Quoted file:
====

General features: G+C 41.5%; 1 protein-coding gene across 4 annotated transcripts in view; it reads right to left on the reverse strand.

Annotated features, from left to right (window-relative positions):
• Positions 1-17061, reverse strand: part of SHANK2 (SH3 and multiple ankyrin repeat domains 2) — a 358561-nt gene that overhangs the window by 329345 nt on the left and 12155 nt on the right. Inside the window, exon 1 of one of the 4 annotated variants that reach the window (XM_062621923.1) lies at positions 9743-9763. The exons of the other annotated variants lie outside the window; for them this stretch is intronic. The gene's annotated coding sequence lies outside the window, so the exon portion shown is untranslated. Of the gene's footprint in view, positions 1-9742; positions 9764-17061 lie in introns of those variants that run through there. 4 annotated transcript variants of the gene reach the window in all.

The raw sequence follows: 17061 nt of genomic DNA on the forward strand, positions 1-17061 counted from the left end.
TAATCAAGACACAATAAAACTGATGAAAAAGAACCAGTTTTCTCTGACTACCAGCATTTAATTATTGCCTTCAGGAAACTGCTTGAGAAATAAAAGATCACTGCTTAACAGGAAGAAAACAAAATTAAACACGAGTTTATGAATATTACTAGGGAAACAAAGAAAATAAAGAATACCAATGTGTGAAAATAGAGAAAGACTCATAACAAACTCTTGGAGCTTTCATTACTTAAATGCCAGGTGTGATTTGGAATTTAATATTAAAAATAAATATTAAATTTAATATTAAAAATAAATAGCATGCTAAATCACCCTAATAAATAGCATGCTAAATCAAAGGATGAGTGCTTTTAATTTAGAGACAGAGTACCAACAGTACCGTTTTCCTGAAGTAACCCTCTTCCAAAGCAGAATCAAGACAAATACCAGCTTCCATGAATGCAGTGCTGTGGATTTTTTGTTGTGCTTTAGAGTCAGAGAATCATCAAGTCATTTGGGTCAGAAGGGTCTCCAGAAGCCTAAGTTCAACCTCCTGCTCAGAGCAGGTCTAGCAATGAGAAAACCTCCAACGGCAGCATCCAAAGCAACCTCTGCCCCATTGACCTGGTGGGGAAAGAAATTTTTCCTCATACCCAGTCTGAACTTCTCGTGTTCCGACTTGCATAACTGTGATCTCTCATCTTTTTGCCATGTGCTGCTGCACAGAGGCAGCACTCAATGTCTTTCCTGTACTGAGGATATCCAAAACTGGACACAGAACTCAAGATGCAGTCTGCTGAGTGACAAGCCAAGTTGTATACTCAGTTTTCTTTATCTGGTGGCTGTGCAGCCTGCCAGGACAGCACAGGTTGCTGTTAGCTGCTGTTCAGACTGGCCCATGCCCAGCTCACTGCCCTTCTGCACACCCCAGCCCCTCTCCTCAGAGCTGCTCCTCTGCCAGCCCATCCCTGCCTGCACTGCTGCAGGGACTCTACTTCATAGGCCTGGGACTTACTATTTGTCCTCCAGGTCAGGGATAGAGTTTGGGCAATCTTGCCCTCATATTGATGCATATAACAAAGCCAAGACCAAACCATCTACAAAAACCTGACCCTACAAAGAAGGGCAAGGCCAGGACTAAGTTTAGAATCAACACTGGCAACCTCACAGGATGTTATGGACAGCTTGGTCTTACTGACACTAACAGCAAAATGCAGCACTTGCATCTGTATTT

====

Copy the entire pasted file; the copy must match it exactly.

General features: G+C 41.5%; 1 protein-coding gene across 4 annotated transcripts in view; it reads right to left on the reverse strand.

Annotated features, from left to right (window-relative positions):
• Positions 1-17061, reverse strand: part of SHANK2 (SH3 and multiple ankyrin repeat domains 2) — a 358561-nt gene that overhangs the window by 329345 nt on the left and 12155 nt on the right. Inside the window, exon 1 of one of the 4 annotated variants that reach the window (XM_062621923.1) lies at positions 9743-9763. The exons of the other annotated variants lie outside the window; for them this stretch is intronic. The gene's annotated coding sequence lies outside the window, so the exon portion shown is untranslated. Of the gene's footprint in view, positions 1-9742; positions 9764-17061 lie in introns of those variants that run through there. 4 annotated transcript variants of the gene reach the window in all.

The raw sequence follows: 17061 nt of genomic DNA on the forward strand, positions 1-17061 counted from the left end.
TAATCAAGACACAATAAAACTGATGAAAAAGAACCAGTTTTCTCTGACTACCAGCATTTAATTATTGCCTTCAGGAAACTGCTTGAGAAATAAAAGATCACTGCTTAACAGGAAGAAAACAAAATTAAACACGAGTTTATGAATATTACTAGGGAAACAAAGAAAATAAAGAATACCAATGTGTGAAAATAGAGAAAGACTCATAACAAACTCTTGGAGCTTTCATTACTTAAATGCCAGGTGTGATTTGGAATTTAATATTAAAAATAAATATTAAATTTAATATTAAAAATAAATAGCATGCTAAATCACCCTAATAAATAGCATGCTAAATCAAAGGATGAGTGCTTTTAATTTAGAGACAGAGTACCAACAGTACCGTTTTCCTGAAGTAACCCTCTTCCAAAGCAGAATCAAGACAAATACCAGCTTCCATGAATGCAGTGCTGTGGATTTTTTGTTGTGCTTTAGAGTCAGAGAATCATCAAGTCATTTGGGTCAGAAGGGTCTCCAGAAGCCTAAGTTCAACCTCCTGCTCAGAGCAGGTCTAGCAATGAGAAAACCTCCAACGGCAGCATCCAAAGCAACCTCTGCCCCATTGACCTGGTGGGGAAAGAAATTTTTCCTCATACCCAGTCTGAACTTCTCGTGTTCCGACTTGCATAACTGTGATCTCTCATCTTTTTGCCATGTGCTGCTGCACAGAGGCAGCACTCAATGTCTTTCCTGTACTGAGGATATCCAAAACTGGACACAGAACTCAAGATGCAGTCTGCTGAGTGACAAGCCAAGTTGTATACTCAGTTTTCTTTATCTGGTGGCTGTGCAGCCTGCCAGGACAGCACAGGTTGCTGTTAGCTGCTGTTCAGACTGGCCCATGCCCAGCTCACTGCCCTTCTGCACACCCCAGCCCCTCTCCTCAGAGCTGCTCCTCTGCCAGCCCATCCCTGCCTGCACTGCTGCAGGGACTCTACTTCATAGGCCTGGGACTTACTATTTGTCCTCCAGGTCAGGGATAGAGTTTGGGCAATCTTGCCCTCATATTGATGCATATAACAAAGCCAAGACCAAACCATCTACAAAAACCTGACCCTACAAAGAAGGGCAAGGCCAGGACTAAGTTTAGAATCAACACTGGCAACCTCACAGGATGTTATGGACAGCTTGGTCTTACTGACACTAACAGCAAAATGCAGCACTTGCATCTGTATTT